Item description for Against the Grain: The Literary Life of a Poet, a Memoir by Reed Whittemore by Reed Whittemore & Garrison Keillor...
Prolific poet and essayist, teacher, poetry consultant to the Library of Congress, Reed Whittemore began his literary life in the late 1930s when he and Yale roommate James Angleton founded the poetry magazine Furioso---whose pages saw the publication of Ezra Pound, Marianne Moore, and ee cummings, among others. This remarkable memoir chronicles the life and times of this self-considered "bourgeois anarchist," whose storied career included four wartime years in North Africa and Europe, as well as a second run of Furioso, which Victor Navasky called "the ne plus ultra of little mags."
While teaching at Carleton College, Whittemore continued his pursuit of poetry, essays, reviews, and literary magazines, eventually becoming instrumental to the founding of the Coordinating Council of Literary Magazines. In the mid-1960s, Whittemore and his family moved to Washington, where he became active in Artists of Conscience against the Vietnam War. He went on to serve as literary editor of the New Republic until leaving to write a biography of William Carlos Williams and teach at the University of Maryland, all the while publishing the National Book Award--nominated poetry and essays that made his name---and even restarting Delos, a journal of world literature and translation. Against the Grain presents the memorable and brilliant life of this twentieth-century original.
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Est. Packaging Dimensions: Length: 1.25" Width: 6.25" Height: 9" Weight: 1.55 lbs.
Release Date Oct 22, 2007
Publisher Dryad Press, in association with U of Alaska Press
ISBN 1928755097 ISBN13 9781928755098
Availability 0 units.
More About Reed Whittemore & Garrison Keillor
Reed Whittemore was born in 1919 and died in 2012.
Reviews - What do customers think about Against the Grain: The Literary Life of a Poet, a Memoir by Reed Whittemore?
Twentieth Century Poet Mar 20, 2008
A dear friend years ago was very impressed that I had been taught Modern Poetry by Reed Whittemore. Casual as I was about the excellent education I was privileged to gain at Carleton, I had, until then, taken for granted having a "real" poet teaching poetry. Later, (possibly at my 25th reunion) I learned Mr. Whittemore was living in Washington, had a fatal disease, and was not expected to live. I was saddened. Imagine my surprise to find an autobiography written only last year, news of his death having been premature.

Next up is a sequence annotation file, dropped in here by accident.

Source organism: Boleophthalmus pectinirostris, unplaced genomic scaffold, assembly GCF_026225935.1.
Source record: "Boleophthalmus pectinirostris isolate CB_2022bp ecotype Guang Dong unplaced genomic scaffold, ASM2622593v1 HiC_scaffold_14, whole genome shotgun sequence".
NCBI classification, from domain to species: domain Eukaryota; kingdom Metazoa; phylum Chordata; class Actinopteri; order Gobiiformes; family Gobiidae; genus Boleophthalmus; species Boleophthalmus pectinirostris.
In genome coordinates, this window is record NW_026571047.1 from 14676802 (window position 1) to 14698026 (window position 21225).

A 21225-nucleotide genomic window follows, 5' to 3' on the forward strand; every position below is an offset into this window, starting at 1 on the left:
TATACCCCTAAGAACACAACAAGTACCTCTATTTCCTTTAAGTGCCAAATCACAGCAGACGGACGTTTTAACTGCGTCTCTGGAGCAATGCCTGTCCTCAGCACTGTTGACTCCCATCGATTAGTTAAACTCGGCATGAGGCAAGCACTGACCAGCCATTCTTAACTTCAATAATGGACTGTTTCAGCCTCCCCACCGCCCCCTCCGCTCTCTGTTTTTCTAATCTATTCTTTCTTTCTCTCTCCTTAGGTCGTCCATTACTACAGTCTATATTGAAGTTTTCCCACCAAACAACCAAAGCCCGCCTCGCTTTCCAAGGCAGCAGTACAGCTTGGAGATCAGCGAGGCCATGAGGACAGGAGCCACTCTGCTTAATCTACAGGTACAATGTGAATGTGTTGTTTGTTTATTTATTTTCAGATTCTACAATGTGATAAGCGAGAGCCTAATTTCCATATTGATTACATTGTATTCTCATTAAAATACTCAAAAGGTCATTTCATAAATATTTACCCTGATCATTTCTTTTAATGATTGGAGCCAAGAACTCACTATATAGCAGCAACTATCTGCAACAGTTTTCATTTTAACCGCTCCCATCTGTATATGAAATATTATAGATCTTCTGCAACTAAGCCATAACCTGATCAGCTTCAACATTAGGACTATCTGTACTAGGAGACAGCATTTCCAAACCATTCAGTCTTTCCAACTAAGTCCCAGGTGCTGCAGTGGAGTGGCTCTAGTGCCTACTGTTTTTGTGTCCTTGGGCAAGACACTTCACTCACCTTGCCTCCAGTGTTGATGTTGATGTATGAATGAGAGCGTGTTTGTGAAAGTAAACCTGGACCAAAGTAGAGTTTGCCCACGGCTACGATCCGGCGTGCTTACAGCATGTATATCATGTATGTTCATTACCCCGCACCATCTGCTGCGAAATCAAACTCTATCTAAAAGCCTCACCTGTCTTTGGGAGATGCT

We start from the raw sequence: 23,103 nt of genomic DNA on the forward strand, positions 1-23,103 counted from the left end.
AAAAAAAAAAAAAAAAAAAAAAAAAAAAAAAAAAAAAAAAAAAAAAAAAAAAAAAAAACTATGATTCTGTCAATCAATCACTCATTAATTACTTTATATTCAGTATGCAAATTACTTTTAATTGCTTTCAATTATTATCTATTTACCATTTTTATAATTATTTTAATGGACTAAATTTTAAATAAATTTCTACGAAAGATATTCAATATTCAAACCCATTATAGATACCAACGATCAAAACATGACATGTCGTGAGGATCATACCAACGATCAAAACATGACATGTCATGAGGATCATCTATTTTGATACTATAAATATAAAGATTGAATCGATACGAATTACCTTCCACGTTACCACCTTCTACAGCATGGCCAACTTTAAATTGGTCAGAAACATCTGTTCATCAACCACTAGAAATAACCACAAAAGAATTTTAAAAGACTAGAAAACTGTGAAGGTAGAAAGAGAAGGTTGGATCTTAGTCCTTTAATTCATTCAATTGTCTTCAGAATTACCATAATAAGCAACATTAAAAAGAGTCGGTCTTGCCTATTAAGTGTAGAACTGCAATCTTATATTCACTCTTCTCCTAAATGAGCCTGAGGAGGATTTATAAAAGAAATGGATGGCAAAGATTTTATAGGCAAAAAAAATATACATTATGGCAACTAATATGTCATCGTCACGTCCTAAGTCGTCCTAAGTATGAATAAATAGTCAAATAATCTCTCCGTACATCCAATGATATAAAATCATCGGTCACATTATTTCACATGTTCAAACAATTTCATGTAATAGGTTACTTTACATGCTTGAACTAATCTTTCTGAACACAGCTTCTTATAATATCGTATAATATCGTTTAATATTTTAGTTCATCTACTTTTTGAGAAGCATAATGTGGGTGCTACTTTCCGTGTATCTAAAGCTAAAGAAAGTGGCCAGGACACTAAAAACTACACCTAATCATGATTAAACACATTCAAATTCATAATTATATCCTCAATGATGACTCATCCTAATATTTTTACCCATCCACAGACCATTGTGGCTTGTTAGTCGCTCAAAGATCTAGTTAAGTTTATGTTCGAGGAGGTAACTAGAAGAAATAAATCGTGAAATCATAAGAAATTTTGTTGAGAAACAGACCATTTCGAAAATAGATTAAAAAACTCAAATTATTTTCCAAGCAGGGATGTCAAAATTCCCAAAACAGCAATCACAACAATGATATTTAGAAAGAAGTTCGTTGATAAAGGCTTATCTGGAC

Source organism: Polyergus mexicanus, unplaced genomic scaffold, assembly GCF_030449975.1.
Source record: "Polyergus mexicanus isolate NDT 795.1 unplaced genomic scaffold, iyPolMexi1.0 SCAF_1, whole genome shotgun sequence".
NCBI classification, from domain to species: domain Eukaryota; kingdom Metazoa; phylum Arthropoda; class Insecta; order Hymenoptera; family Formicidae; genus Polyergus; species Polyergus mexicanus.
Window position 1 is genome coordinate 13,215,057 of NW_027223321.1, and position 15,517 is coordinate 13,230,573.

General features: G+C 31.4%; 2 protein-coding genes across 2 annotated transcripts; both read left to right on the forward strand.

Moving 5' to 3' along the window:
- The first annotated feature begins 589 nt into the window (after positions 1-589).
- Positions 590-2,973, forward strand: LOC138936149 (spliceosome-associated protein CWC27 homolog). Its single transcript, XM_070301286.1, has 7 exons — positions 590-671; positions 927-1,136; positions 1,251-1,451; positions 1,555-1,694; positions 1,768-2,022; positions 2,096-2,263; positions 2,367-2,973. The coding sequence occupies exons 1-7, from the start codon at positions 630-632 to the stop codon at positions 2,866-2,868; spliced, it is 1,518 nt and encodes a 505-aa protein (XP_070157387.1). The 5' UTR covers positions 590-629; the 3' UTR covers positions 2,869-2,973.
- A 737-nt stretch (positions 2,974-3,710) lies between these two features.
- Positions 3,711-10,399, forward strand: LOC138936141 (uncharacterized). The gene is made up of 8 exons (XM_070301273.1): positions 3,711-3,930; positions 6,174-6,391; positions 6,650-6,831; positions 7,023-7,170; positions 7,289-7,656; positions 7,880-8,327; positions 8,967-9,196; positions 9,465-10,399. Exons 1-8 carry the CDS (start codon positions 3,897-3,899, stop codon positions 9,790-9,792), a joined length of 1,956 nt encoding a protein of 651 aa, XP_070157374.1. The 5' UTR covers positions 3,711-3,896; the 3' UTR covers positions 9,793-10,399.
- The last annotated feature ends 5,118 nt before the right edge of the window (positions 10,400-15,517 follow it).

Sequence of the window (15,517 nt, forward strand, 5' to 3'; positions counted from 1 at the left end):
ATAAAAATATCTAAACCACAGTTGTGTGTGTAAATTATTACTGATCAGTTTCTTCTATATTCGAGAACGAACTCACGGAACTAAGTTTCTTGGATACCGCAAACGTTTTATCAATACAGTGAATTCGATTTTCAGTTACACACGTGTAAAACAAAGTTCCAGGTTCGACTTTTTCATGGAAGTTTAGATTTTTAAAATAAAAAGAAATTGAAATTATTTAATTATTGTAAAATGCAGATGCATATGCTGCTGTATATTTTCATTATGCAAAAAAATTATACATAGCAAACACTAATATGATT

I remember Mr. Whittemore as a good and fair teacher. Modern Poetry I remember as being written in code requiring reference books and historical knowledge to decode. We, with the intellectual snobbery that very bright young people have, relished the decoding. Only after college did I revert to my true self, a pragmatic, prosaic, positivist. It was as this latter person I started the autobiography.
Why, I wondered all the angst from establishment figures who attended Andover or Yale? Why were these modern poets complaining about teachers of English? The modern poets bent the language to their will, punctuated almost as if the marks were decoration in a graphic, invented new words, and obscured truths into something that needed decoding.
I stuck with the book despite my impatience because of my fondness for a teacher. I am glad I did. Just as we all have grown through the years, so has Reed Whittemore with maturing poetry and increasing life experiences. The book itself got better the more I read. I suggest reading the book. He is one of America's best Modern Poets, and he has most of the rest of them as friends.